Toolguy, yes I did the hash marks and numbering...
              If everything seems to be going well, you have obviously overlooked something........

              Comment


              • #8
                Sweet....!
                www.neufellmachining.com

                Comment


                • #9
                  Thanks for posting this Bill.
                  I've seriously been contemplating building a ball turner myself and I haven't because of the exact reasons you gave as to what you would like to see in one.
                  This looks like the one with the features I want.

                  Very professional looking project Bill, it came out very nice indeed.
                  And yes, the cold black does look good!

                  PS,
                  Haven't I seen a variation of this design using a boring head?
                  Home, down in the valley behind the Red Angus
                  Bad Decisions Make Good Stories​

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                  • #10
                    Great job!

                    Comment


                    • #11
                      You may already have the guts for one of these in the shape of the universal import boring head.



                      All that's needed is a shank, block and handle.
                      .

                      Sir John , Earl of Bligeport & Sudspumpwater. MBE [ Motor Bike Engineer ] Nottingham England.



                      Comment


                      • #12
                        This is really the most diverse ball turner I have seen so far and easiest to find the centerline of your work, only one question how rigid is it?
                        What is the DOC without getting chatter marks?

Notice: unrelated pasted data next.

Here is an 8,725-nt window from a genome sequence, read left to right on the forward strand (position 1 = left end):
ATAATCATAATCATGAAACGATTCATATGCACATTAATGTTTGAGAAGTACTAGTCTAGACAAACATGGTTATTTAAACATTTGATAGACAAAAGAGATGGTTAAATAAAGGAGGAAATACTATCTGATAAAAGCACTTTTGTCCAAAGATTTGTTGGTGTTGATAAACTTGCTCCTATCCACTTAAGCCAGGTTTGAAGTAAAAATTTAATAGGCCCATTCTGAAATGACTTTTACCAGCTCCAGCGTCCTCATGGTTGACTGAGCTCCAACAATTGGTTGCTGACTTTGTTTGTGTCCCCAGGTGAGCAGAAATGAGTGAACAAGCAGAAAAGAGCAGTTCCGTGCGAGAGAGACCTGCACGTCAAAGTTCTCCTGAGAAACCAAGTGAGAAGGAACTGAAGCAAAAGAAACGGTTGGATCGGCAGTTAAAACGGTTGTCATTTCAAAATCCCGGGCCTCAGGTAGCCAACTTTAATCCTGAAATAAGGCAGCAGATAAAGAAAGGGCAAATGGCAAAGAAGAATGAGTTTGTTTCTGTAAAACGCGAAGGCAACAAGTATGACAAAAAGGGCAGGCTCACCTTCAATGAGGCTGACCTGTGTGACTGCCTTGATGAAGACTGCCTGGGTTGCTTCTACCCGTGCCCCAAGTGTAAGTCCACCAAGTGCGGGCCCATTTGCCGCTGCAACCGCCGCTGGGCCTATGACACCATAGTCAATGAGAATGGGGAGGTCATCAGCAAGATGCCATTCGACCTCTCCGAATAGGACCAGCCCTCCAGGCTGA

If you are using violence and it does not work, You are not using enough or it is upside down.
                        You can always just EDM it...

                        Comment


                        • #13
                          Has anyone done the math to set one of these up in conjunction with a taper attachment and make a balanced crank in one go?
                          Jim

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                          • #14
                            You may already have the guts for one of these in the shape of the universal import boring head.
                            Thanks John, that is what I was thinking of.

                            Westline has the same thought as I about rigidity.
                            It does seem like an awful large amount of leverage exists between the cutting tool's edge and the tool post, in either example.
                            Home, down in the valley behind the Red Angus
                            Bad Decisions Make Good Stories​

                            Comment


                            • #15
                              Remember that the main cutting force operates laterally, not vertically. The tool tends to be pressed toward the operator, seating the toolholder into it's thrust bearing. Vertical forces, those that would bend the tool, are reduced by limiting the depth of cut.

                              It's not a roughing tool. Cutting a sphere consists of a series of finishing cuts. It works well and the design has been around for a long time. Mine is a commercial tool by Jabus Engineering in the UK (no longer trading, as far as I can find).

                              Mark